Pyramids, ladders, and traveling theories

Joan Miro, The Escape Ladder

Argument pyramids

In previous blogs, I argued that theories of change are really about a process of reaching a shared understanding, systematically examining your assumptions and quality of evidence underpinning the judgements you make.

Ladders of abstraction

These different levels of theory also reflect different levels of abstraction. As Mel Punton et al. (2020) recently noted, theories of change don’t often hypothesise what goes on underneath the arrows that link outputs, outcomes, and impacts. They’re commonly too abstract and insufficiently evaluable.

Nested theories of change

Ladders of abstraction also speak to how we build theory and what we’re trying to communicate through that theory. How “major” are your premises? How much support might they need?

  1. Overview — big picture — theory of change which provides a simplified model showing the main pathways to impact (including propositions) and any rationale assumptions (or paradigmatic and normative assumptions).
  2. Operational — causal — theory of change which unpacks key steps in impact pathways and articulates causal links (necessary events and conditions), as well as causal assumptions and implementation assumptions which apply to parts of the ToC but not the ToC as a whole (as in an overview theory).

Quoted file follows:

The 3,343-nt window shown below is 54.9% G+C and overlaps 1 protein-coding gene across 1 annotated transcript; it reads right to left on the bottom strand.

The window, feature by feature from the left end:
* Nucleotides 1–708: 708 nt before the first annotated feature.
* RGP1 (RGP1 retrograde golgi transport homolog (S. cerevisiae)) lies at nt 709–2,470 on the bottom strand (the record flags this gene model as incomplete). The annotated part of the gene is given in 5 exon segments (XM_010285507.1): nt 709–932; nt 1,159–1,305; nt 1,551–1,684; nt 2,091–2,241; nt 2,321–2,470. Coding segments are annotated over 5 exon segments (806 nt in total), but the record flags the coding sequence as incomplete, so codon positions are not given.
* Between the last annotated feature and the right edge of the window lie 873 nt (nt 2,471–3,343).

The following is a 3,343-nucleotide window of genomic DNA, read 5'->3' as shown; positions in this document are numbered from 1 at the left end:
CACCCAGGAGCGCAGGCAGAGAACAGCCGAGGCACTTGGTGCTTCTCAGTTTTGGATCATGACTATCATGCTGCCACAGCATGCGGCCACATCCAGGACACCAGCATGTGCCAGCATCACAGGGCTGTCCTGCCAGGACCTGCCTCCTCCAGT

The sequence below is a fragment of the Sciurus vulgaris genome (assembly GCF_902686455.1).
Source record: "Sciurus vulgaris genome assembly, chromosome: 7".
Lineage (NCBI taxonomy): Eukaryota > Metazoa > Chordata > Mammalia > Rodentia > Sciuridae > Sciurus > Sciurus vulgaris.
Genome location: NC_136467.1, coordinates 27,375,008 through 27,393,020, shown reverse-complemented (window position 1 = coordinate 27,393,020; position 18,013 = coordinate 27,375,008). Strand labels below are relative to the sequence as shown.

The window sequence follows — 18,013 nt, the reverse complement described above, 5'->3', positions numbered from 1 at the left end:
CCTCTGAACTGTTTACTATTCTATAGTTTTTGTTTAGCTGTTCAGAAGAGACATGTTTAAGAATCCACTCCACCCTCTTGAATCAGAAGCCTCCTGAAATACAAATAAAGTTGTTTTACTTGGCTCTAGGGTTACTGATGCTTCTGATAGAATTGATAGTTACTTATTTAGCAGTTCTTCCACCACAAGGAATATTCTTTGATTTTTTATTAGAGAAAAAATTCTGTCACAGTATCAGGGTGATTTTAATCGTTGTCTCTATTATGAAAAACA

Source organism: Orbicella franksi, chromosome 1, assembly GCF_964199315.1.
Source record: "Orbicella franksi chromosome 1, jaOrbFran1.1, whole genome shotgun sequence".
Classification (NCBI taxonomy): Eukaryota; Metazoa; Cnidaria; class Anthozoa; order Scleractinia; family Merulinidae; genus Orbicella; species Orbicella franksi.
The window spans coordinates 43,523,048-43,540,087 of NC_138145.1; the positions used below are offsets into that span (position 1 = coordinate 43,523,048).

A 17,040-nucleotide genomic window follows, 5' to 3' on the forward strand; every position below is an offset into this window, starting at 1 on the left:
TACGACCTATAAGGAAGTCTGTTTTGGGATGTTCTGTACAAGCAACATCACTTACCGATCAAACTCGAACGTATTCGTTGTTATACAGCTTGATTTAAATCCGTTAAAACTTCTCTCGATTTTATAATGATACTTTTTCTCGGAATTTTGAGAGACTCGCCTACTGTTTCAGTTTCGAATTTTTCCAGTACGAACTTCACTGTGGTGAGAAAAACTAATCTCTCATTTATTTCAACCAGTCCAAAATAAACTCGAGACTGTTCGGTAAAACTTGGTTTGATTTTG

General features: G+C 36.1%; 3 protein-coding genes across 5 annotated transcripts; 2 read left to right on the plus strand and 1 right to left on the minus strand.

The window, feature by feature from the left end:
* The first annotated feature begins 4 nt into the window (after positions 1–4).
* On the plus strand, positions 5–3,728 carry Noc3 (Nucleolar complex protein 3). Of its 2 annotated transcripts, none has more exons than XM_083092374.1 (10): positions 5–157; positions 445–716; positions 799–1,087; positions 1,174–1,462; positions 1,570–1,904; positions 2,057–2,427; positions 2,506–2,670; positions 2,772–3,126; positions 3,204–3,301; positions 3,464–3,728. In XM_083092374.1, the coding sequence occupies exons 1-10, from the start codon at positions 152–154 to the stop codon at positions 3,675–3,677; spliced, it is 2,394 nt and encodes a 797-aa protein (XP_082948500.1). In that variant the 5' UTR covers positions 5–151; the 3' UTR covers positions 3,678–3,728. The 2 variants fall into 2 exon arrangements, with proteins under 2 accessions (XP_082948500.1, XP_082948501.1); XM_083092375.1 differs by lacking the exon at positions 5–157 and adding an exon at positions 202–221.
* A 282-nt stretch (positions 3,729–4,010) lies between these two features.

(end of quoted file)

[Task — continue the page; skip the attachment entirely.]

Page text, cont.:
Usefully transferable theory

The ineluctable urge in evaluation, by both the tide of Randomised Control Trials (RCTs) and theory-based methods like Contribution Tracing, Contribution Analysis, and the Qualitative Impact Assessment Protocol (QuIP) has been to seek the most granular applications and explanations. While the most granular applications can be more rigorous, they can also be more context-sensitive. They can run the risk of leaving policymakers with a big “so what?” question, because they’re not just looking for what worked here, yesterday; they’re looking for what will work over there tomorrow.

I'm an independent consultant specialising in theory-based and participatory evaluation methods.